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The food quest of the Woodland Indians was based primarily on hunting, fishing, and gathering wild crops. They practiced some agriculture but it was definitely of secondary importance and consisted mostly of the Indian staples-corn, beans, and squash. Wresting a living from the forest and prairie demanded a great deal of time and effort. It necessitated considerable mobility, with outlying camps and special purpose gathering and processing stations. Native people operated out of fairly permanent villages and within a radius of perhaps a hundred miles, but their seasonal cycle kept them on the move much of the time as they cycled between different harvesting areas and processing points.

Since different foods were available seasonally, a ceremony-the Offering of the First Fruits or Game-was observed with the first preparation of each seasonal food. When the first sugar of the year was cooked, the people always offered a small amount to the Great Spirit, or Manido. The manidog (spirits) were asked to insure good health, long life, and the safety of everyone at the feast. Small portions of the first fruits were also carried to the graves as offerings to those who had passed on.

Diverse Food Sources

The Woodland Indians were extremely knowledgeable concerning the properties and uses of trees and other plants, and they exploited that knowledge to the fullest. Foods such as wild rice, nuts, berries, and fruits were an essential part of their diet. The Woodland area had an abundance of wild food, including cranberries, gooseberries, juneberries, blueberries, black and red raspberries, grapes, cherries, and chokecherries. Nuts were also important, including acorns from the pin oak and the white oak, hickory nuts, hazelnuts, beechnuts, and butternuts. A variety of vegetables were also gathered and eaten, including wild potatoes, wild onions, milkweed, and the root of the yellow water lily. A great variety of medicines were concocted from plants, some of them being used today in our own medicines.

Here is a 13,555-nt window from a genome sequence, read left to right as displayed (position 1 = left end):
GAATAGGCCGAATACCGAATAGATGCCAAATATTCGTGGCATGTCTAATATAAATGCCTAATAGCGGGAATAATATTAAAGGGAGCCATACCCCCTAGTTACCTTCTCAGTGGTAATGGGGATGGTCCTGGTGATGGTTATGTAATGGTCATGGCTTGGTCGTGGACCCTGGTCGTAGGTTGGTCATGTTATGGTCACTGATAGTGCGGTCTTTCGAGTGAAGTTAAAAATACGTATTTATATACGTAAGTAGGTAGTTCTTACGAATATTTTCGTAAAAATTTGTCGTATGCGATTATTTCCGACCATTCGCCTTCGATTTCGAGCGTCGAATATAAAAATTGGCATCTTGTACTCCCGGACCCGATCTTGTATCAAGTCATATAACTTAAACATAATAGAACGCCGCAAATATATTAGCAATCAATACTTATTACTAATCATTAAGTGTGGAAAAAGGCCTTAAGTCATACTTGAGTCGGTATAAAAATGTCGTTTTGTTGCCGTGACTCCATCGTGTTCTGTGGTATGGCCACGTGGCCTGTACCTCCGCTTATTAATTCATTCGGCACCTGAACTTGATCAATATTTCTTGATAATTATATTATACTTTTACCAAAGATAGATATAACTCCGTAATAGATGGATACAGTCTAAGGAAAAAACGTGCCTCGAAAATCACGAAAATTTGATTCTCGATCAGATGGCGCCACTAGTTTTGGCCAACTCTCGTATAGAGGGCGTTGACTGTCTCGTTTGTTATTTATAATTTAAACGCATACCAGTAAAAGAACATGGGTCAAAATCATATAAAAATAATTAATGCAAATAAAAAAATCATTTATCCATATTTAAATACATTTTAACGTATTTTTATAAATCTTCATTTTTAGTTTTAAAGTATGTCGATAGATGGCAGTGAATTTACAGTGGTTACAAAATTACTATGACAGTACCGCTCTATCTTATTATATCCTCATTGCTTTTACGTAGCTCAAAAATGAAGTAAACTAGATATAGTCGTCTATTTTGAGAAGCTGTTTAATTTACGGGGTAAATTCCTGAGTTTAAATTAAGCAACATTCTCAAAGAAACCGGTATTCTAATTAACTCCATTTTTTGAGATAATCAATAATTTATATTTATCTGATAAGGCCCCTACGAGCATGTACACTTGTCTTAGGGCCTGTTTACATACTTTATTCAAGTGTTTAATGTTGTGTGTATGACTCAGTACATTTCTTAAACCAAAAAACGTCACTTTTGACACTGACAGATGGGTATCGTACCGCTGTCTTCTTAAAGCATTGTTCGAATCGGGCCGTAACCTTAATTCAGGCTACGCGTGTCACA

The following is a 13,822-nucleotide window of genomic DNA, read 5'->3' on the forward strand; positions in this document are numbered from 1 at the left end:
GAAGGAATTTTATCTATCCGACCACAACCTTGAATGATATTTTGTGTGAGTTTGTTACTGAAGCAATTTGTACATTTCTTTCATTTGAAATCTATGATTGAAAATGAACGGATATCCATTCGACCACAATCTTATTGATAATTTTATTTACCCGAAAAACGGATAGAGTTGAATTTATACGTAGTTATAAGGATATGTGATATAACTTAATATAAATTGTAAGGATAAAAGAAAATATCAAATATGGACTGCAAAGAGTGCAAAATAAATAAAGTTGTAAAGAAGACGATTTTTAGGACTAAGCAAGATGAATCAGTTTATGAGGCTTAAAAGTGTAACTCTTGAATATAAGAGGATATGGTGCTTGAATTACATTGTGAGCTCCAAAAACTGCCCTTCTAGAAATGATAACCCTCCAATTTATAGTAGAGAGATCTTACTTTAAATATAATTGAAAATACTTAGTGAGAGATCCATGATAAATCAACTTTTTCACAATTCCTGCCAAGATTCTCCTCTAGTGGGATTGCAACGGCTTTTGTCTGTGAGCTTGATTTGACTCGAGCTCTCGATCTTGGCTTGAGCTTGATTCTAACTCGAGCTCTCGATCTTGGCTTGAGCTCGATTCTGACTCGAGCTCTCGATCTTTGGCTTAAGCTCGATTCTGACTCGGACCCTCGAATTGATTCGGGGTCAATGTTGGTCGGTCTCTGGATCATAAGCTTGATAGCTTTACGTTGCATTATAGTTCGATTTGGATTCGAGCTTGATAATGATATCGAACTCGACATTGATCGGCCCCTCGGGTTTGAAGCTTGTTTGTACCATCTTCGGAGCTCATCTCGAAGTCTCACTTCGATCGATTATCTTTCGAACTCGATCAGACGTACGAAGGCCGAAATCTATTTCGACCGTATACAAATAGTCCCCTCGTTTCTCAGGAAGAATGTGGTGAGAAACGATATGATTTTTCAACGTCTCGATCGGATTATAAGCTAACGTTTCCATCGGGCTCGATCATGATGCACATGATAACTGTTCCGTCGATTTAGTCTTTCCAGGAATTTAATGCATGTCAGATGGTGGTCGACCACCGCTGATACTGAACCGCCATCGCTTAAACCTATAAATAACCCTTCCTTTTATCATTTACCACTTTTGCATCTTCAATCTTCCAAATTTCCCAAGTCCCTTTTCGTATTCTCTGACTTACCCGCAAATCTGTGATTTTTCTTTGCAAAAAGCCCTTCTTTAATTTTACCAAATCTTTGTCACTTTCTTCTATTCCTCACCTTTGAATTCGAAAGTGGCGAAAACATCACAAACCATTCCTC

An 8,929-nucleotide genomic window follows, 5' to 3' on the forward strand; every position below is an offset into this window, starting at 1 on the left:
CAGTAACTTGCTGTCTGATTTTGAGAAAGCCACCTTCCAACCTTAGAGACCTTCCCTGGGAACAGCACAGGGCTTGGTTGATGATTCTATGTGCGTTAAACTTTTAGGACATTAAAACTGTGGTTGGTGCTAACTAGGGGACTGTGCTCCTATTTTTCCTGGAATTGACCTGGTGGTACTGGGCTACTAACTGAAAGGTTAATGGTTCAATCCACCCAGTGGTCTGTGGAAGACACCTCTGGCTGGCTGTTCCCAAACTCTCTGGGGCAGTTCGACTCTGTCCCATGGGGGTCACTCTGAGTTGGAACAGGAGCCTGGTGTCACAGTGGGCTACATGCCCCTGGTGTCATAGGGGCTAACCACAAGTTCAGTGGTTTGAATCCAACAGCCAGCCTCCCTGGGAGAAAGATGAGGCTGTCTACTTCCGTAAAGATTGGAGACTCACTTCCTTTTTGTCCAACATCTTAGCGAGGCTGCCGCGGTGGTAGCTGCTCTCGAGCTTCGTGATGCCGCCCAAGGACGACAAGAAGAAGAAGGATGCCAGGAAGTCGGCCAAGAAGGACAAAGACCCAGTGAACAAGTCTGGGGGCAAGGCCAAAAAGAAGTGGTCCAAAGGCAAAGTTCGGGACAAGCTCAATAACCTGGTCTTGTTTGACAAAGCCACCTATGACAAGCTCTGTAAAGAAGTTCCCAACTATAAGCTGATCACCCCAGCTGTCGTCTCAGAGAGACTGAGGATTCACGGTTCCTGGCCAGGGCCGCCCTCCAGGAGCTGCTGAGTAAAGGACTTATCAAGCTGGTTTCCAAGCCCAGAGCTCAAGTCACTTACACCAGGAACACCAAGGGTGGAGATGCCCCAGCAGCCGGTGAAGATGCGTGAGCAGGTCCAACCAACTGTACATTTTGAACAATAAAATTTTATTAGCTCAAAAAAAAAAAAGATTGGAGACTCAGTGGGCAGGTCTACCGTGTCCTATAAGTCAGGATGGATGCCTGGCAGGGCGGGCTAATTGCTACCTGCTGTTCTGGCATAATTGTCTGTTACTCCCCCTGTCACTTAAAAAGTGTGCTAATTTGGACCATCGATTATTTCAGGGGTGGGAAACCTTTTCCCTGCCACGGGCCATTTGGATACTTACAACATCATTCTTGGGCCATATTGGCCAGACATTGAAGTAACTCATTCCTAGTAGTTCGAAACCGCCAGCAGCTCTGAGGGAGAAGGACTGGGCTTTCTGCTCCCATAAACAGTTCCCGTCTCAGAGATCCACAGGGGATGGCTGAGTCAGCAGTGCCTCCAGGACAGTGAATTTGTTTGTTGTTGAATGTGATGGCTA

The forests also provided every kind of animal life. The food secured by hunting and trapping formed a considerable part of Woodland diet. Deer and moose were hunted, as were several kinds of fox-the red, the black, and the silver gray. Timber wolves, a large prairie wolf, and a smaller prairie wolf were also hunted. The bear was not killed without a special ceremony and apology, for this animal was greatly revered by the Woodland Indians. In addition to those animals which were regularly eaten, smaller animals were valued for their furs, including otter, beaver, mink, marten, muskrat, raccoon, wolverine, lynx, and rabbit. Partridges, turkeys, geese, ducks and other birds were trapped or hunted.

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Reliance on Fishing

To the Woodland Indians, fishing was a year-round occupation. With plenty of streams and lakes to draw from, they depended on fish for a great part of their diet. A wide variety of methods were used by nearly all the Woodland groups including the use of fishhooks, nets, spears, traps, lures, bait, and a line for trolling. Important fish included trout and other small fish, walleye, sturgeon, and others. Turtles of various kinds were also eaten.

 
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